Brussels
 

How to make the most of Brussels in 3 days

Planning a trip to Brussels? Get some inspiration on what to do while you’re there with our idea of a perfect three-day itinerary. History, culture, entertainment, restaurants… Pack it all in at a comfortable pace and don’t miss a thing!

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It’s no accident that Brussels is considered to be the unofficial capital of Europe. The Belgian capital is, of course, home to many European institutions, but, as you will discover during your stay, the whole city tells the story of Europe from the Middle Ages to the present. Brussels manages to express the great diversity, the tensions and - above all - the reconciliations of Europe.

Your visit should start with one of the most beautiful public squares in the world, the Grand Place, which has witnessed the city’s most important events, especially during wartime. All around the square, each building is unique and has a story to tell. The town hall, recognisable for its Gothic tower reaching 96 metres high and its asymmetrical architecture, is the only building in the square dating from the Middle Ages. The King's House, rebuilt in 1873 in a neo-Gothic style, is no longer a royal abode, but houses the city museum. Here, you can admire a model of the city in the Middle Ages, as well as the 883 costumes of the Manneken Pis.

Once out of the museum, head south, taking Rue Charles Buls, then Rue de l’Etuve, a semi-pedestrian street that will lead you to Brussels’ famous mascot, the Manneken Pis. This statue is to Brussels what the Eiffel Tower is to Paris, or the Statue of Liberty to New York. However, astonishingly, it stands only fifty centimetres tall. The name says it all: Manneken Pis means "the boy peeing" in local language. Its origins are unclear and it has been the subject of many legends and stories. Less famous, his female counterpart is visible in the Impasse de la fidélité, opposite the Grand Place.

After lunching on Brussels’s most famous speciality, moules-frites (mussels and chips), it’s time to visit the Bozar, or Palace of Fine Arts, which is located near the historic centre. This art gallery is an active part of cultural life in Brussels, hosting events in all areas, including music, exhibitions, shows, movies or architecture. The building, designed by Victor Horta in the early twentieth century, is a particularly striking example of Art Deco architecture. This is fitting, as Brussels is known as one of the world capitals of this style.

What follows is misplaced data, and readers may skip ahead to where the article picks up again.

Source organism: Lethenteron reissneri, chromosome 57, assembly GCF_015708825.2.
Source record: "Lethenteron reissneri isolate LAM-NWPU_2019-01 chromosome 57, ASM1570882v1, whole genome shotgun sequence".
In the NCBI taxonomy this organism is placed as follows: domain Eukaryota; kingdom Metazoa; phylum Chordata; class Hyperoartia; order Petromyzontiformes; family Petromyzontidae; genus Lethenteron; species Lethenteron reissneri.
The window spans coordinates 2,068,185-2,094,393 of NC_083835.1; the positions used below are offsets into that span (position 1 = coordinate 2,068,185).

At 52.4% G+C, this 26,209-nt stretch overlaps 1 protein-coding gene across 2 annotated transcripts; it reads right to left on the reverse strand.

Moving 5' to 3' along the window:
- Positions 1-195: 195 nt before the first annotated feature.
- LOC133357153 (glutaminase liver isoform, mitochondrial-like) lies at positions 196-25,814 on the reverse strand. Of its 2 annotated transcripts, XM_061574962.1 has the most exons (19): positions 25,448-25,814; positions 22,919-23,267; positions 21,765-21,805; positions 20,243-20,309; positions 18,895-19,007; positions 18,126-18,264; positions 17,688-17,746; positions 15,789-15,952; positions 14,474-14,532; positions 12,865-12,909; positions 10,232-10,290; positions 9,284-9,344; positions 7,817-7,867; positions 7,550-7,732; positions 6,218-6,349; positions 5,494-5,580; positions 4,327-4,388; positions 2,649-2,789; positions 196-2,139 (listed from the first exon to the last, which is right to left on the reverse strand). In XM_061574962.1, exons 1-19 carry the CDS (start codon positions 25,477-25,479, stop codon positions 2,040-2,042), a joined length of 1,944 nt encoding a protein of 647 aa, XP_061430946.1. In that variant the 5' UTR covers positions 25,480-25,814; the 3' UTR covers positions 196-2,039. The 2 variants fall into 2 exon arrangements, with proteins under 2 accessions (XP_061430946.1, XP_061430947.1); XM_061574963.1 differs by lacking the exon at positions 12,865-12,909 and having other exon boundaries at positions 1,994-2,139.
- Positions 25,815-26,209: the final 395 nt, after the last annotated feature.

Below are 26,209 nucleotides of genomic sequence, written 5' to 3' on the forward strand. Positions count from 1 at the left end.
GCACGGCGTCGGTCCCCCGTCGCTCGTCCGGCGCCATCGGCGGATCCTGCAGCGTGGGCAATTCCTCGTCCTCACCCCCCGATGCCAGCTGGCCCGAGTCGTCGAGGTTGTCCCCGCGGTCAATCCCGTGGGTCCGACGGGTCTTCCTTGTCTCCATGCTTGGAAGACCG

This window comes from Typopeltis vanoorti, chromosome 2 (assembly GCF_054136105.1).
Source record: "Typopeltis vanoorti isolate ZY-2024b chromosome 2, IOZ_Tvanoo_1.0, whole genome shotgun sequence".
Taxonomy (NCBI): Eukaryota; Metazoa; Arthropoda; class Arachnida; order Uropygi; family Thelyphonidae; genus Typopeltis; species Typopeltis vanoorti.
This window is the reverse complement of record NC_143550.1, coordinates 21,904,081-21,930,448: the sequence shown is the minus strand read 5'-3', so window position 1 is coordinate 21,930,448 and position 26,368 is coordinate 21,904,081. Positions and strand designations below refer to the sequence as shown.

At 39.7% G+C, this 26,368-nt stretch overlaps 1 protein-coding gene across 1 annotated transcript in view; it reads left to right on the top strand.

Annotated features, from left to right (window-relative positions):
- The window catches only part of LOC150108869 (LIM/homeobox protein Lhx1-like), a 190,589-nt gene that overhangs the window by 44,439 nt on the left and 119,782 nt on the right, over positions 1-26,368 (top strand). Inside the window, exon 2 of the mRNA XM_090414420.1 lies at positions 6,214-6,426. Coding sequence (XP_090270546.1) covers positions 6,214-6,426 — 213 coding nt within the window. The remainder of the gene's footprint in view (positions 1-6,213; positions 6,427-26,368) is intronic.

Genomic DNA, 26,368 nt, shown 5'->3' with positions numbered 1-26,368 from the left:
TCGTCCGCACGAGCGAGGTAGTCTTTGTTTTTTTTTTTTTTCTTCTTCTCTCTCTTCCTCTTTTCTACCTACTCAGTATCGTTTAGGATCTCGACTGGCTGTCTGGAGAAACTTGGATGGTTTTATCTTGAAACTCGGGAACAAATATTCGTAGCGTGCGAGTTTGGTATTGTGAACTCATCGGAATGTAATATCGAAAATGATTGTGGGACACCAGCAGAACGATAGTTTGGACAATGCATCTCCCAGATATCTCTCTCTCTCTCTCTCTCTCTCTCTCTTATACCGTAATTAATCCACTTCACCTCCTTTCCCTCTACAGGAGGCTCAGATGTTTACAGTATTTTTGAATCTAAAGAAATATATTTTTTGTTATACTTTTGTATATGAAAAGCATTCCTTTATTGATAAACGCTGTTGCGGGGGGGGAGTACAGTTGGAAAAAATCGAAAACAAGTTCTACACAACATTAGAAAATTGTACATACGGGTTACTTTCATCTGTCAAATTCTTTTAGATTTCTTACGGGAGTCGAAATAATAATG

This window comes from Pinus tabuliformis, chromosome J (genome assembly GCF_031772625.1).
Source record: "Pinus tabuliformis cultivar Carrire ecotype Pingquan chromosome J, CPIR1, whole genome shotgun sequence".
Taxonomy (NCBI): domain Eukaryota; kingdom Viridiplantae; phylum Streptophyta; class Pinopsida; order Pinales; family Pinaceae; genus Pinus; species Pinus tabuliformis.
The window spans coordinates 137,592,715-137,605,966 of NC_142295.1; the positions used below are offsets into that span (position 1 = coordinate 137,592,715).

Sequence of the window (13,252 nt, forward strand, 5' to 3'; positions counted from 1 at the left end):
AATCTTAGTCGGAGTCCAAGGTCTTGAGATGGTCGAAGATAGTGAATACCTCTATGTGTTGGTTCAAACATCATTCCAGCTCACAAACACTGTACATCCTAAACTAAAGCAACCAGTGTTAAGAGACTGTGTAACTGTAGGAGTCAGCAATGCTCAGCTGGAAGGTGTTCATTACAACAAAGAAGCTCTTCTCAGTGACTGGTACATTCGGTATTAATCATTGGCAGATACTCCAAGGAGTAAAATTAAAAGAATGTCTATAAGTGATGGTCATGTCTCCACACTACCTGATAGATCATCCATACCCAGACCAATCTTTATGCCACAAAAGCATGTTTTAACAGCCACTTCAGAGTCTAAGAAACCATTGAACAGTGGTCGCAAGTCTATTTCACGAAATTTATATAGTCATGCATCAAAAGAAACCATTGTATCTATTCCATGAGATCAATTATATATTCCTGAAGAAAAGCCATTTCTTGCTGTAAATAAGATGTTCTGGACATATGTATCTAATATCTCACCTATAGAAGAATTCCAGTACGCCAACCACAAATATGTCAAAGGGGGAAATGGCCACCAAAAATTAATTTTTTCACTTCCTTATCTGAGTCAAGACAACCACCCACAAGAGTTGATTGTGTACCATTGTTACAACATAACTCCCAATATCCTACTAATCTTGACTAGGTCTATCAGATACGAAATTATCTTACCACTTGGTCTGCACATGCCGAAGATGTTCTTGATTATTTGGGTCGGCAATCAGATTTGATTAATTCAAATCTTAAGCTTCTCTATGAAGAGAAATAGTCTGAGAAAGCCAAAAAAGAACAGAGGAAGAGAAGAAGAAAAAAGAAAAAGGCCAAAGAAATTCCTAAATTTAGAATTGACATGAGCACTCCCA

For the evening, return to the vicinity of the Grand Place, and specifically on Rue des Bouchers, where you will find numerous bars and restaurants that contribute to the city’s vibrant nightlife.

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The next morning, it's time to head to the city’s second major symbol: the Atomium. It is out of the city centre, on the Heysel plateau, reachable by metro. This is where the World Fairs have been hosted, and indeed the Atomium was built for the 1958 World Fair. The Atomium is a large structure representing an iron crystal enlarged 165 billion times, representing atomic science. These nine atoms have become known as a symbol of the unity of the nine provinces that make up Belgium, although this was actually a coincidence. Each sphere can be visited by the public, and you can have a bite to eat and enjoy the view from the highest sphere.

In the afternoon, stay on the Heysel plateau, where you can explore the Mini-Europe park, which displays models from all over Europe. It may well inspire you to plan your next European trip.

For the evening, the café-brasserie Le Cirio offers both excellent cuisine and interesting architecture, as it’s housed in an Art Nouveau building dating from 1886. This is the cafe in which Jacques Brel used to drink his “half and half”, a glass filled half with sparkling wine and half with white wine.

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On your final day, head to the Magritte Museum, which is right next to the Palace of Fine Arts. Here you will find over 200 works by the surrealist painter, including drawings and paintings, but also posters, films, photos or music scores.

Once outside, make your way back towards the Royal Palace and enjoy a picnic in the park in this huge, tranquil space, where the inhabitants of Brussels like to relax.

Remaining in the vicinity of the Palace of Fine Arts, visit the Museum of Musical Instruments, which is said to be one of the most complete and most interesting in the world. It boast a collection of over 8,000 instruments and a library specialising in musical works.

Going down a few steps, you will come to the Maison de la Bande Dessinée, or House of Comics. This museum is an opportunity to learn more about another Belgian speciality. Tintin, Spirou, Blake and Mortimer, Lucky Luke, Gaston, the Smurfs and Boule and Bill all hail from these shores. Inside the museum, you will understand the importance of a clear line, a feature of Belgian comic strips that applies not only to the drawings, but also the way in which the stories are constructed.

For your last night in Brussels, head to the centre of town, not far from the Grand Place, to Delirium Café on Impasse de la Fidélité. Here you can sample another great Belgian specialty: its beer. This bar offers over 3,000 different beers.

With its open, easy-going manner and its friendly inhabitants, as well as being one of Europe’s most beautiful cities, Brussels is also one of the most inviting. The Belgian capital holds many secrets and exceptional features. If you have the opportunity to spend a little longer in Brussels, don’t miss the Leopold Quarter, home to countless European institutions, and take the time to visit the Marolles district with its famous flea market.

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